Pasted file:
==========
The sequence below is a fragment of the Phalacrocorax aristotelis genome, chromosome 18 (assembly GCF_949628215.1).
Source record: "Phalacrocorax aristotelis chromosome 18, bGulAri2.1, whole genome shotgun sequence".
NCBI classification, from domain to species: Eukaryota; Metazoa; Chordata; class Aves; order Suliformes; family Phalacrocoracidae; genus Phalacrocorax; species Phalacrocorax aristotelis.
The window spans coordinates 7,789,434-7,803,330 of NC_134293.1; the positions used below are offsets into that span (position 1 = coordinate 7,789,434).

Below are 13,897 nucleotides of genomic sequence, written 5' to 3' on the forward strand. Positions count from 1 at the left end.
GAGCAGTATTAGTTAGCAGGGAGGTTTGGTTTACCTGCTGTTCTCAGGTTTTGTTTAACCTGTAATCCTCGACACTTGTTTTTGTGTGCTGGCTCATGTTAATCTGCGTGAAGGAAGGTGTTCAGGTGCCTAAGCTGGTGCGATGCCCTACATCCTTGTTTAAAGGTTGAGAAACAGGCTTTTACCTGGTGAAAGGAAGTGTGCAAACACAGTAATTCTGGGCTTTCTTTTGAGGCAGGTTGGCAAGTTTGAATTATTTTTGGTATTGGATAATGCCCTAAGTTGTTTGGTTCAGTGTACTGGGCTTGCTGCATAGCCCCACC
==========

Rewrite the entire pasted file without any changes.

The sequence below is a fragment of the Phalacrocorax aristotelis genome, chromosome 18 (assembly GCF_949628215.1).
Source record: "Phalacrocorax aristotelis chromosome 18, bGulAri2.1, whole genome shotgun sequence".
NCBI classification, from domain to species: Eukaryota; Metazoa; Chordata; class Aves; order Suliformes; family Phalacrocoracidae; genus Phalacrocorax; species Phalacrocorax aristotelis.
The window spans coordinates 7,789,434-7,803,330 of NC_134293.1; the positions used below are offsets into that span (position 1 = coordinate 7,789,434).

Below are 13,897 nucleotides of genomic sequence, written 5' to 3' on the forward strand. Positions count from 1 at the left end.
GAGCAGTATTAGTTAGCAGGGAGGTTTGGTTTACCTGCTGTTCTCAGGTTTTGTTTAACCTGTAATCCTCGACACTTGTTTTTGTGTGCTGGCTCATGTTAATCTGCGTGAAGGAAGGTGTTCAGGTGCCTAAGCTGGTGCGATGCCCTACATCCTTGTTTAAAGGTTGAGAAACAGGCTTTTACCTGGTGAAAGGAAGTGTGCAAACACAGTAATTCTGGGCTTTCTTTTGAGGCAGGTTGGCAAGTTTGAATTATTTTTGGTATTGGATAATGCCCTAAGTTGTTTGGTTCAGTGTACTGGGCTTGCTGCATAGCCCCACC